4K UHD vs 4K HDR: What’s The Difference?

What’s the difference between 4K UHD vs 4k HDR? 4K HDR is much better at displaying very bright and very dark colors. HDR stands for High Dynamic Range, which refers to the range of colors a TV can display.

HD is almost a thing of the past, and 4K is the way to go. When shopping around for any kind of screen, whether it’s a laptop, a monitor, or a projector, you’ll find terms such as 4K, 4K UHD, 4K HDR, and the like.

At first, this may all seem like marketing speak, but as you’ll see in this post UHD and HDR actually do make a difference in the end result!

These terms are mostly used to describe the screens of monitors and TVs, though they’re also used for laptops.

In this post, we’ll talk about all types of UHD and HDR: laptops, monitors, TVs, and projectors, though we’ll focus on HDR televisions and monitors.

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4K UHD vs 4K HDR: Quick Comparison


  • A 4K UHD screen has a resolution of 3840 x 2160 pixels. It’s called 4K because the pixel count is approximately 4 times that of a full HD 1080p TV, which has a resolution of 1980 x 1080 pixels. UHD means Ultra High Definition, which is essentially “just” 4K.
  • 4K TVs have superior image quality as long as the source image is also 4K. If you play 1080p or lower resolution content on a 4K TV screen, it won’t look much different.
  • 4K UHD also does a great job of displaying colors. It only seems like the colors are better because of the ultra high definition display. Aside from that, there’s no actual software or hardware that improves the picture quality: you’re just seeing a higher resolution image.
  • 4K UHD can be found in TVs, laptops, monitors, and projectors
  • There are lots of places where you can find 4K content. Streaming apps like YouTube, Netflix, and Amazon Prime Video all have a decent selection of content available in 4K UHD.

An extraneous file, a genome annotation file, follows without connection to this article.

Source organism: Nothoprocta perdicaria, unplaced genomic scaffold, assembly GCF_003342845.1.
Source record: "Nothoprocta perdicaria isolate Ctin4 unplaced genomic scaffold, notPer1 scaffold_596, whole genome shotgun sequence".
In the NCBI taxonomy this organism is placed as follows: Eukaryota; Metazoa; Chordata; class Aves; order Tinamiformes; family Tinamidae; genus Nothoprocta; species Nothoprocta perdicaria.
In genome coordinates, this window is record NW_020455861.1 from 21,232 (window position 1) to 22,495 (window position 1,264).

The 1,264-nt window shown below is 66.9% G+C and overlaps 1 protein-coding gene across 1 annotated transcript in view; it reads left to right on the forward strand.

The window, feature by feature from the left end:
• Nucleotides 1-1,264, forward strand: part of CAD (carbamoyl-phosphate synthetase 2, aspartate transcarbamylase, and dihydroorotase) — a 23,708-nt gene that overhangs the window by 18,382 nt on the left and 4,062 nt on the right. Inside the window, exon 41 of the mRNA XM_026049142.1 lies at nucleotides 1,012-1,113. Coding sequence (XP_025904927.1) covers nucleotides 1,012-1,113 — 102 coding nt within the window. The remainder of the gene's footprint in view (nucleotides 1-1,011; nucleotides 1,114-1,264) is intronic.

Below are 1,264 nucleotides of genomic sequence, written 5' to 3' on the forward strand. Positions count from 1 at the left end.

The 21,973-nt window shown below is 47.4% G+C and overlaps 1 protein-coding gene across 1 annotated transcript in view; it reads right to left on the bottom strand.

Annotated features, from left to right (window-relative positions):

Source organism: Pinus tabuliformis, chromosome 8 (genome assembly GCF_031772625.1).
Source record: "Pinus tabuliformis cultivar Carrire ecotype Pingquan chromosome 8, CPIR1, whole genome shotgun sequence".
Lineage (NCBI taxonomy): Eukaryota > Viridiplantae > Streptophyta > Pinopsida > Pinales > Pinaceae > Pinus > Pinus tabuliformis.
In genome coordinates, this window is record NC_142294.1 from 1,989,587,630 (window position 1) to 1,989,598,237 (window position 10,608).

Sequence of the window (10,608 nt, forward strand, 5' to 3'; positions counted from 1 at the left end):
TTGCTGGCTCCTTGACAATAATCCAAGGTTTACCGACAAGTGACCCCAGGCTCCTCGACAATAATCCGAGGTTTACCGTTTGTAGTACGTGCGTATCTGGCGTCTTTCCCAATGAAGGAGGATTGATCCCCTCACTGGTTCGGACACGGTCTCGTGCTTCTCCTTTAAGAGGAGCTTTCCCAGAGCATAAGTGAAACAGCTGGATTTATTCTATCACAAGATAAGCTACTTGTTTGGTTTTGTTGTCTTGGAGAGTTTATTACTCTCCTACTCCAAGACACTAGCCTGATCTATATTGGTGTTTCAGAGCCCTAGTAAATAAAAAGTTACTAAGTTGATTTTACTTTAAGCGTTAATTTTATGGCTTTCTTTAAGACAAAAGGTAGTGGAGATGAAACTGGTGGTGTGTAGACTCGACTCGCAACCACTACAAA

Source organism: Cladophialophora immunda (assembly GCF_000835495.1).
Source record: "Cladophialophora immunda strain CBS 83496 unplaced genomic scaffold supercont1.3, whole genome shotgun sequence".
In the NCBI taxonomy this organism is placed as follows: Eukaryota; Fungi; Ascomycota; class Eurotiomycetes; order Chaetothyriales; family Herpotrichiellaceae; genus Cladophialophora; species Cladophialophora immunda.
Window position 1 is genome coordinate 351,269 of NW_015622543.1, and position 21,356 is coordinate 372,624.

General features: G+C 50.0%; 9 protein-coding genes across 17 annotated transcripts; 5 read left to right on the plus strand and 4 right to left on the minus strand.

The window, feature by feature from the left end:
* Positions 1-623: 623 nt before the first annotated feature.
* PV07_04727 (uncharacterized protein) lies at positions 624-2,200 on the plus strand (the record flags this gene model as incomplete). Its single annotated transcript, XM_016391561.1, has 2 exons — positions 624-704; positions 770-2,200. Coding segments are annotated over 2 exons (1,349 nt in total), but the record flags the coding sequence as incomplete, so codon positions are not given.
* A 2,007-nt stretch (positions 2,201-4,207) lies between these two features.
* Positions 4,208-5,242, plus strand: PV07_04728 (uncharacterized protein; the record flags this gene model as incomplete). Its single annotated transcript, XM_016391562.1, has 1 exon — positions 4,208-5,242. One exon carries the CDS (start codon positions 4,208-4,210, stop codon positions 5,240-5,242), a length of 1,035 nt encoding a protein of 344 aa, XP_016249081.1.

• A 4K HDR TV or screen also has an aspect ratio of 3840 x 2160 pixels. However, HDR TVs and monitors do a better job of showing colors thanks to the wide color gamut technology. Color gamut technology is not exclusive to HDR. The good ol’ standards of NTSC and PAL were also considered color gamuts, as it is just a measure of how well a display can show colors.
  • Many 4K displays and projectors support HDR, though HDR is not exclusive to 4K. You can also find Full HD 1080p monitors with HDR technology.
  • HDR is a game-changing display technology because it greatly enhances the image quality. Both light and dark are seen much clearer because of the increased contrast range of the screen. The added color depth and superior color reproduction makes the image look much more realistic.

What is 4K Resolution?

4K resolution gets its name because the screen resolution(or total pixel count) is 4 times that of Full HD 1080p. Full HD 1080p is already quite impressive, so if you do decide to jump over to 4K, you’ll see an amazing improvement in sharpness and detail.

This may not be too apparent in smaller displays, but if you’re picking up a large monitor or a projector for playing games or watching action movies, there will be a noticeable jump in quality.